Desktop audits, phone interviews and digital quality assurance inspections are becoming increasingly popular to make sure care companies are meeting CQC regulations when the inspector can’t be there in person.
A mock CQC inspection is a great way to get ready for remote inspection. When I’m performing a remote inspection, here are the main things I look out for:
1. Employment records
I spend about 30% of my time looking at HR files, especially relating to regulation 19(3), which concerns your employment records. Hiring decisions will have a big impact on your overall level of care, so you should be able to prove that your employees’ CVs and references are accurate and any gaps accounted for. If someone can’t provide work references, you can follow up with a client or their family member for proof of the carer’s conduct.
2. Training and development
You should be sitting down with every staff member and putting together a professional development plan. We’ll want to see copies of these to make sure there are no gaps in training needs (refresher courses) and that staff are not working with expired certifications. There should be some personal goals in there too to show that you’re invested in your staff in line with both the effective and responsive KLOEs.
3. Supervision and spot checks
Many care providers check in with staff every 3 months. To be outstanding, you really should be doing this every month. If there are concerns relating to your team, you can’t afford to let those go unchecked for 3 months. We’ll look at your supervision logs, and ask how you identify and deal with issues effectively. Supervision doesn’t just apply to your care team, you should have a chain of command ensuring that team leaders are supported as well.
4. Care plans
Moving on from HR, we’ll want to see your care plans and policies, and proof that you’ve implemented them. More than half of the companies I inspect don’t know their own policies, thanks in large part to using online tools to generate them. Outstanding companies write their own care plans that align to CQC regulations and fundamental principles of care, and live by them.
Plans should be personalised and contain details of social workers, next of kin, medication and specialist needs, expected outcomes and how to achieve them. Relevant risk assessments should be included and there should be evidence that plans are regularly reviewed and updated.
5. Incident management
Care providers should be proactively trying to prevent incidents and that means logging them, analysing them, tracking trends, and most importantly, regularly reviewing them and actioning changes to keep your staff and service users safe. From each incident report I’d expect to see a root-cause analysis, and you should also be logging and learning from near misses.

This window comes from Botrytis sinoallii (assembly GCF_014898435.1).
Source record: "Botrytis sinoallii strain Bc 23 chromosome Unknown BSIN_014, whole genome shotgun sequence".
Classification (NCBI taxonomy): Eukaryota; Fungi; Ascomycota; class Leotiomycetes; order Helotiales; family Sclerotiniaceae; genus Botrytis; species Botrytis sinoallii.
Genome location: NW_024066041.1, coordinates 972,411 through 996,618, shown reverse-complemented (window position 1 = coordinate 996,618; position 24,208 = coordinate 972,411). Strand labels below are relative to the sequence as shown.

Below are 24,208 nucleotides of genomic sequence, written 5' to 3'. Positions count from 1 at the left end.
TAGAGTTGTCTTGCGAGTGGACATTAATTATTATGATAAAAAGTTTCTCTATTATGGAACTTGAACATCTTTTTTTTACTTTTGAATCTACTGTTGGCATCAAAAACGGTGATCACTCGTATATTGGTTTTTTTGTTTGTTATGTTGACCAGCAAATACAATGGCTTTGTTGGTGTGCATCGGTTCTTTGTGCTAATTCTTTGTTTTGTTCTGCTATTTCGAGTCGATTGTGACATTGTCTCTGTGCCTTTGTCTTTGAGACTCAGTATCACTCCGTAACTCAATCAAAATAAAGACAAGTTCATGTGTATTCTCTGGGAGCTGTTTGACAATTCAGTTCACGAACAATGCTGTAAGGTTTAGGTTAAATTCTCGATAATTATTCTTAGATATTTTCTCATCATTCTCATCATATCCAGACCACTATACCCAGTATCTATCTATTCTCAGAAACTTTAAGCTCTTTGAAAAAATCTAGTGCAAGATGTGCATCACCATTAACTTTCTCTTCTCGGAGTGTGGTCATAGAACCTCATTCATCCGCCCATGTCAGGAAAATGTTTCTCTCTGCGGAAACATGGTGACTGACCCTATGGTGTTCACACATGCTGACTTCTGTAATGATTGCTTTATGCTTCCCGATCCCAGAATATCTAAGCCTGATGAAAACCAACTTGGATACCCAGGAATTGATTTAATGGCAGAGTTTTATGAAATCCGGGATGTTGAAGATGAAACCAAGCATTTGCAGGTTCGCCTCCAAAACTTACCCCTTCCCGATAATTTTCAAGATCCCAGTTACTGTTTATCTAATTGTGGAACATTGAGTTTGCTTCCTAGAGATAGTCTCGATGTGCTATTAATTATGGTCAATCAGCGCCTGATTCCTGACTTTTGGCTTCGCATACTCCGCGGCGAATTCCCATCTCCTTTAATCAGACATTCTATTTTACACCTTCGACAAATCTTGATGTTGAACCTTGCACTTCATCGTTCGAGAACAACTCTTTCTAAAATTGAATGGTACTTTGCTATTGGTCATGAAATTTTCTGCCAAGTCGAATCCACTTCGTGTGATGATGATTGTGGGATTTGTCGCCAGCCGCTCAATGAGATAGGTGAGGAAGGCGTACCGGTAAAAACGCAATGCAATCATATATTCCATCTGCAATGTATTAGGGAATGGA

Safeguarding is key, you need a robust policy and emergency procedures taking into account the mobility of both your staff and service users. Make sure you include the wider community of local authorities you work with and ensure you are working to the local authority’s most up to date policy. You will also need to identify where Duty of Candour needs to be implemented, the CQC look for events whereby the provider identifies that they could have prevented an event occurring and have apologised and have changed a process for the better and the client is happy with the outcome. You’ll also need to present your staff’s attendance records to demonstrate how you ensure continuity of care and we’ll want to know how you kept people safe during the pandemic. In fact, infection control is likely to become a separate area for inspection in the future. Your approach should be flexible and reviewed regularly.
Good and outstanding companies regularly self-audit and will have an annual audit plan covering every aspect of care, from staff files and care plans to medication and infection control, from training to health and safety. Again, you should be learning from your findings and striving for continuous improvement.
A mock CQC inspection will help you find any gaps in your paperwork and identify areas to improve before the real thing. But more importantly, we can work together to ensure you’re making the best decisions for staff and service users.
Call our expert team on 0333 444 5344 or email email@example.com for more information on getting a mock CQC inspection.
Michelle Dring – Lead Compliance Associate with Care Skilled
Michelle is a quality assurance professional with a deep understanding of Ofsted and CQC regulations and specialist expertise in Childcare and Learning Disabilities. She has more than 25 years of experience in quality assurance and compliance in both owner-operated and corporate organisations, significant success in turning around failing regulated services and an extensive track record of driving continuous improvement to take operations and service delivery for organisations to new levels of performance. Michelle is a specialist in quality assurance and implementation of QA systems relating to Ofsted and CQC regulated services.